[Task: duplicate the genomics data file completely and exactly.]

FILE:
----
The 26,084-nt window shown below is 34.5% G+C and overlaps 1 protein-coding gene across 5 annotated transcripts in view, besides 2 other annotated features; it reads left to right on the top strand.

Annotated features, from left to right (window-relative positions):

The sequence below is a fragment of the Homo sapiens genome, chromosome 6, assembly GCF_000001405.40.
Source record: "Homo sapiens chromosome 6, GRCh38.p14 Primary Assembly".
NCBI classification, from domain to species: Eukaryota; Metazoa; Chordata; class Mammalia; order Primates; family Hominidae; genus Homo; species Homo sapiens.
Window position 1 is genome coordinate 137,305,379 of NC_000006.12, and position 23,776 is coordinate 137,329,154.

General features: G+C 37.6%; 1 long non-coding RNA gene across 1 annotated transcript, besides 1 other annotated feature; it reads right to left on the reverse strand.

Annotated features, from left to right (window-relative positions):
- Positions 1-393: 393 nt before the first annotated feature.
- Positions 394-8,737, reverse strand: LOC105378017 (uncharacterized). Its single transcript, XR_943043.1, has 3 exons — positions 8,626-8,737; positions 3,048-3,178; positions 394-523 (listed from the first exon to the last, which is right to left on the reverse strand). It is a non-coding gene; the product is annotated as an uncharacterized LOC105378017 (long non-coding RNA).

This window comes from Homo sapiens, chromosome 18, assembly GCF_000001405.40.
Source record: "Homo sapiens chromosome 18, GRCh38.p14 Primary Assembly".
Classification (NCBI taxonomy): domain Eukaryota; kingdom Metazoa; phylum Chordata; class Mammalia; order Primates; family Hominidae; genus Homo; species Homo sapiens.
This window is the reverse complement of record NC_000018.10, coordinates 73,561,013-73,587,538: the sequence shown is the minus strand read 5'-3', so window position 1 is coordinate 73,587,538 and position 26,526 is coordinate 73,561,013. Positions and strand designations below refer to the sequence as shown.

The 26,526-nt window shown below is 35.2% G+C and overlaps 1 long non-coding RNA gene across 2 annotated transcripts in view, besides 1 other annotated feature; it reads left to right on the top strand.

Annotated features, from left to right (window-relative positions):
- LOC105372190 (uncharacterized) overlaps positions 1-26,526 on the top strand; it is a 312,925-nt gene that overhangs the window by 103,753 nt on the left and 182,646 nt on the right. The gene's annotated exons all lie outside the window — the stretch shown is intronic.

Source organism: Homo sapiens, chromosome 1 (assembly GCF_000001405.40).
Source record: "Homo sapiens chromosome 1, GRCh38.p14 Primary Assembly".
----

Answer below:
The 26,084-nt window shown below is 34.5% G+C and overlaps 1 protein-coding gene across 5 annotated transcripts in view, besides 2 other annotated features; it reads left to right on the top strand.

Annotated features, from left to right (window-relative positions):

The sequence below is a fragment of the Homo sapiens genome, chromosome 6, assembly GCF_000001405.40.
Source record: "Homo sapiens chromosome 6, GRCh38.p14 Primary Assembly".
NCBI classification, from domain to species: Eukaryota; Metazoa; Chordata; class Mammalia; order Primates; family Hominidae; genus Homo; species Homo sapiens.
Window position 1 is genome coordinate 137,305,379 of NC_000006.12, and position 23,776 is coordinate 137,329,154.

General features: G+C 37.6%; 1 long non-coding RNA gene across 1 annotated transcript, besides 1 other annotated feature; it reads right to left on the reverse strand.

Annotated features, from left to right (window-relative positions):
- Positions 1-393: 393 nt before the first annotated feature.
- Positions 394-8,737, reverse strand: LOC105378017 (uncharacterized). Its single transcript, XR_943043.1, has 3 exons — positions 8,626-8,737; positions 3,048-3,178; positions 394-523 (listed from the first exon to the last, which is right to left on the reverse strand). It is a non-coding gene; the product is annotated as an uncharacterized LOC105378017 (long non-coding RNA).

This window comes from Homo sapiens, chromosome 18, assembly GCF_000001405.40.
Source record: "Homo sapiens chromosome 18, GRCh38.p14 Primary Assembly".
Classification (NCBI taxonomy): domain Eukaryota; kingdom Metazoa; phylum Chordata; class Mammalia; order Primates; family Hominidae; genus Homo; species Homo sapiens.
This window is the reverse complement of record NC_000018.10, coordinates 73,561,013-73,587,538: the sequence shown is the minus strand read 5'-3', so window position 1 is coordinate 73,587,538 and position 26,526 is coordinate 73,561,013. Positions and strand designations below refer to the sequence as shown.

The 26,526-nt window shown below is 35.2% G+C and overlaps 1 long non-coding RNA gene across 2 annotated transcripts in view, besides 1 other annotated feature; it reads left to right on the top strand.

Annotated features, from left to right (window-relative positions):
- LOC105372190 (uncharacterized) overlaps positions 1-26,526 on the top strand; it is a 312,925-nt gene that overhangs the window by 103,753 nt on the left and 182,646 nt on the right. The gene's annotated exons all lie outside the window — the stretch shown is intronic.

Source organism: Homo sapiens, chromosome 1 (assembly GCF_000001405.40).
Source record: "Homo sapiens chromosome 1, GRCh38.p14 Primary Assembly".